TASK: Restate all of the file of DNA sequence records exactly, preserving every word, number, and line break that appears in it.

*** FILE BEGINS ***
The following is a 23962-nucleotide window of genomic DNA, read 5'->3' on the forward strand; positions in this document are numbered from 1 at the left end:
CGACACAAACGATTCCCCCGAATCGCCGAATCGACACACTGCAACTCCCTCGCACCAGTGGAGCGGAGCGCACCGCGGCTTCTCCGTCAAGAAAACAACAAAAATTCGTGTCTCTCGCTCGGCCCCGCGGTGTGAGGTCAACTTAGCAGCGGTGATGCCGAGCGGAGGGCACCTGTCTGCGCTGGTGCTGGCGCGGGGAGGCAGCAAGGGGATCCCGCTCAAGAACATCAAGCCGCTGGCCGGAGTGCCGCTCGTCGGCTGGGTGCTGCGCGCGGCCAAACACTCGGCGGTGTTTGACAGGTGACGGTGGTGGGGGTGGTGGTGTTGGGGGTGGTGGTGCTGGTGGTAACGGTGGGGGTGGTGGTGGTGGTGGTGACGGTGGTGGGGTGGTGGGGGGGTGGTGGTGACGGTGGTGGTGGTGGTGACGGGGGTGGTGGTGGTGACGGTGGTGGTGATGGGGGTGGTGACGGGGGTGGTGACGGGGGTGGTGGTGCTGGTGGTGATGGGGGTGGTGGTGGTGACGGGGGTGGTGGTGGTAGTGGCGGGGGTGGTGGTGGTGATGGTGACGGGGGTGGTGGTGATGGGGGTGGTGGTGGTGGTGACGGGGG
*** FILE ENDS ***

The following is a 23962-nucleotide window of genomic DNA, read 5'->3' on the forward strand; positions in this document are numbered from 1 at the left end:
CGACACAAACGATTCCCCCGAATCGCCGAATCGACACACTGCAACTCCCTCGCACCAGTGGAGCGGAGCGCACCGCGGCTTCTCCGTCAAGAAAACAACAAAAATTCGTGTCTCTCGCTCGGCCCCGCGGTGTGAGGTCAACTTAGCAGCGGTGATGCCGAGCGGAGGGCACCTGTCTGCGCTGGTGCTGGCGCGGGGAGGCAGCAAGGGGATCCCGCTCAAGAACATCAAGCCGCTGGCCGGAGTGCCGCTCGTCGGCTGGGTGCTGCGCGCGGCCAAACACTCGGCGGTGTTTGACAGGTGACGGTGGTGGGGGTGGTGGTGTTGGGGGTGGTGGTGCTGGTGGTAACGGTGGGGGTGGTGGTGGTGGTGGTGACGGTGGTGGGGTGGTGGGGGGGTGGTGGTGACGGTGGTGGTGGTGGTGACGGGGGTGGTGGTGGTGACGGTGGTGGTGATGGGGGTGGTGACGGGGGTGGTGACGGGGGTGGTGGTGCTGGTGGTGATGGGGGTGGTGGTGGTGACGGGGGTGGTGGTGGTAGTGGCGGGGGTGGTGGTGGTGATGGTGACGGGGGTGGTGGTGATGGGGGTGGTGGTGGTGGTGACGGGGG